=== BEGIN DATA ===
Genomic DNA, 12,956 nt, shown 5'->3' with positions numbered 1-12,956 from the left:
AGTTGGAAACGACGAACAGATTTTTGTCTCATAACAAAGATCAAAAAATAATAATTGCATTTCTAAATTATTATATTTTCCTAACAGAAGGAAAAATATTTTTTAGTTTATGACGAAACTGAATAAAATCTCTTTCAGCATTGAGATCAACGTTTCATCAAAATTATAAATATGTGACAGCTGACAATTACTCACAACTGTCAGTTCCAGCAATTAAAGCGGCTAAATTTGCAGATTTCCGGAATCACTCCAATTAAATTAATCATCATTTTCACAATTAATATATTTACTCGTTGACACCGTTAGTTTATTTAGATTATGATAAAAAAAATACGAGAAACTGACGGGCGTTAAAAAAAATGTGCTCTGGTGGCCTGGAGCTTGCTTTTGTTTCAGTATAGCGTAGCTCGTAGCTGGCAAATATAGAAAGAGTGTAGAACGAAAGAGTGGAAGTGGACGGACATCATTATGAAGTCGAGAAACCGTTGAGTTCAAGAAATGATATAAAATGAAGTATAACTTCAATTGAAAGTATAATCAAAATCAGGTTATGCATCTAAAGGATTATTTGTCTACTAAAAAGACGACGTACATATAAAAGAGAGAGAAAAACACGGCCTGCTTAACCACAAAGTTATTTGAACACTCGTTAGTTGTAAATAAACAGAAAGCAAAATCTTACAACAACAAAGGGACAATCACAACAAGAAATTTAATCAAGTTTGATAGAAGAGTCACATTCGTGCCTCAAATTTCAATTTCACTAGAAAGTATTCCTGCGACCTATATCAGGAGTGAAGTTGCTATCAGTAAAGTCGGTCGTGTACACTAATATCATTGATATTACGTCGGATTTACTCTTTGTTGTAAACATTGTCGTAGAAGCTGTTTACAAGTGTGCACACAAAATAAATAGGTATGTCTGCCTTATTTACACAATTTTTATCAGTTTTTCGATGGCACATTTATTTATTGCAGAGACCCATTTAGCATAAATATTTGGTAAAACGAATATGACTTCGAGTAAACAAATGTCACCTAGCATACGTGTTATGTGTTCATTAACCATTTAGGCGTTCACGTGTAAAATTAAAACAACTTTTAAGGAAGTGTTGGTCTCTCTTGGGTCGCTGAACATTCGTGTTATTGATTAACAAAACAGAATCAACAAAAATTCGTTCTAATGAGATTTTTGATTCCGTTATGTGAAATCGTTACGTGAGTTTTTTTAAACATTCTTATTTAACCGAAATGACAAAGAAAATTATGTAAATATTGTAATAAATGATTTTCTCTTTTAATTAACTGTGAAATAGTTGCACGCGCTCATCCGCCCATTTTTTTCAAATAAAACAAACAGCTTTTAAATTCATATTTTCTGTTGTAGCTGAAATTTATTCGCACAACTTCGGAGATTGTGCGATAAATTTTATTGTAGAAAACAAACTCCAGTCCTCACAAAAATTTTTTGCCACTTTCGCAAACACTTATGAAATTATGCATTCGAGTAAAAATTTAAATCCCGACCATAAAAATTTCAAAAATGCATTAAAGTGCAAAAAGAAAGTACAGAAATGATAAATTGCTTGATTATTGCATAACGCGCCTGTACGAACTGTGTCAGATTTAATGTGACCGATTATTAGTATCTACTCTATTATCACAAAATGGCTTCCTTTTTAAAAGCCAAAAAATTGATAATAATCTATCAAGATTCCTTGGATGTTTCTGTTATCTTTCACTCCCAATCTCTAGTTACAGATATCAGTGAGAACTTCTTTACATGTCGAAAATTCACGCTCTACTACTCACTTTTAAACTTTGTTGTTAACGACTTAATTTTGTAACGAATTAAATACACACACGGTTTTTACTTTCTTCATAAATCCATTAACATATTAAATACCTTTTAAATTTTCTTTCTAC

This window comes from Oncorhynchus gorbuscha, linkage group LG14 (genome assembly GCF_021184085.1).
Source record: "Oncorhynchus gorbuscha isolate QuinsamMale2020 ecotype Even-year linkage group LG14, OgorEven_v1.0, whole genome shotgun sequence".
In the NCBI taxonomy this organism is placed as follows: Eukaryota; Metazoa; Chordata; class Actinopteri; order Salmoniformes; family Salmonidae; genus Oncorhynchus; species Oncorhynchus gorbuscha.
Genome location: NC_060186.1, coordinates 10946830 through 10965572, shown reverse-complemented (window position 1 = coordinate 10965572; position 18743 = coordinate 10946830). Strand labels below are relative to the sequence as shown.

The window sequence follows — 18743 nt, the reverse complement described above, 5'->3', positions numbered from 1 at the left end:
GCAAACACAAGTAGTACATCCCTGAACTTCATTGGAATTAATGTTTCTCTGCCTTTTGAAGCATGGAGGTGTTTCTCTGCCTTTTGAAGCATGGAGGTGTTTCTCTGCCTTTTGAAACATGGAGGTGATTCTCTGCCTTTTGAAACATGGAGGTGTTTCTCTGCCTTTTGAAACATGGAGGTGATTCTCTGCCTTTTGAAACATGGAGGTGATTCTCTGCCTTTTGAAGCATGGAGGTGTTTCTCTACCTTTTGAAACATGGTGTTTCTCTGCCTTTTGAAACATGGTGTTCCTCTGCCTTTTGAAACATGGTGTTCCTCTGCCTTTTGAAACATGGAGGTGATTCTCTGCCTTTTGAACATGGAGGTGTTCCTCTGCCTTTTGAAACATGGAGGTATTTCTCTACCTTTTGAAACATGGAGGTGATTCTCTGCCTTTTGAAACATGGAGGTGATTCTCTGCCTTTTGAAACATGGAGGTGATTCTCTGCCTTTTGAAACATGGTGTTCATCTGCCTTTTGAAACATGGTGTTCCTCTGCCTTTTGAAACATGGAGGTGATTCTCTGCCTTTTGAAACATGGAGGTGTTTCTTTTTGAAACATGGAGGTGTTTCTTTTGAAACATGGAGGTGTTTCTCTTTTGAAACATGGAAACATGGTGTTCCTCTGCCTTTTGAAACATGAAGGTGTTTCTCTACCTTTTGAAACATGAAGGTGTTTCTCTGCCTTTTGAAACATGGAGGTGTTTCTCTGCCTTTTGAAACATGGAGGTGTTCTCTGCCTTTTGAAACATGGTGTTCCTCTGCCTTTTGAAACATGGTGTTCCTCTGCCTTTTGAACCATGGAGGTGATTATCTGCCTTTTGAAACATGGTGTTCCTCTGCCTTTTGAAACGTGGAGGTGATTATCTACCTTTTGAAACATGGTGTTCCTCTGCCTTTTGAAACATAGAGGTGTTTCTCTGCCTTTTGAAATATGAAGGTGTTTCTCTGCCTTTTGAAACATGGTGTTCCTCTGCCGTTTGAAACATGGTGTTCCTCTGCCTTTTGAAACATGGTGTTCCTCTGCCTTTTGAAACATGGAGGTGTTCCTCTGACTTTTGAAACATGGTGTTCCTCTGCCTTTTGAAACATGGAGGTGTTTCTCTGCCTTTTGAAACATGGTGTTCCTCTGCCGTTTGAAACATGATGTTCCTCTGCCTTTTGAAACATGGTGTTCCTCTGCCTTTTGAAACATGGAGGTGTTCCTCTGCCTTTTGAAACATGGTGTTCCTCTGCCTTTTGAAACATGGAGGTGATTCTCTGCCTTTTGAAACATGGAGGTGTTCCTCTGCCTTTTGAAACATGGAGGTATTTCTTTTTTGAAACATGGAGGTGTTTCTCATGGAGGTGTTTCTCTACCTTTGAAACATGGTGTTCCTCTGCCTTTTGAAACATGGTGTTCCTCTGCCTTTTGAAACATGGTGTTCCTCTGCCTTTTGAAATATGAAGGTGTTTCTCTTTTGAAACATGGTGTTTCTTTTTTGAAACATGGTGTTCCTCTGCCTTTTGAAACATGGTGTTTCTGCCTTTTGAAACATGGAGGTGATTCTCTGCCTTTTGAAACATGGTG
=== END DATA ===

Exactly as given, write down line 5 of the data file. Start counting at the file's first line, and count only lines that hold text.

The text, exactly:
In the NCBI taxonomy this organism is placed as follows: Eukaryota; Metazoa; Chordata; class Actinopteri; order Salmoniformes; family Salmonidae; genus Oncorhynchus; species Oncorhynchus gorbuscha.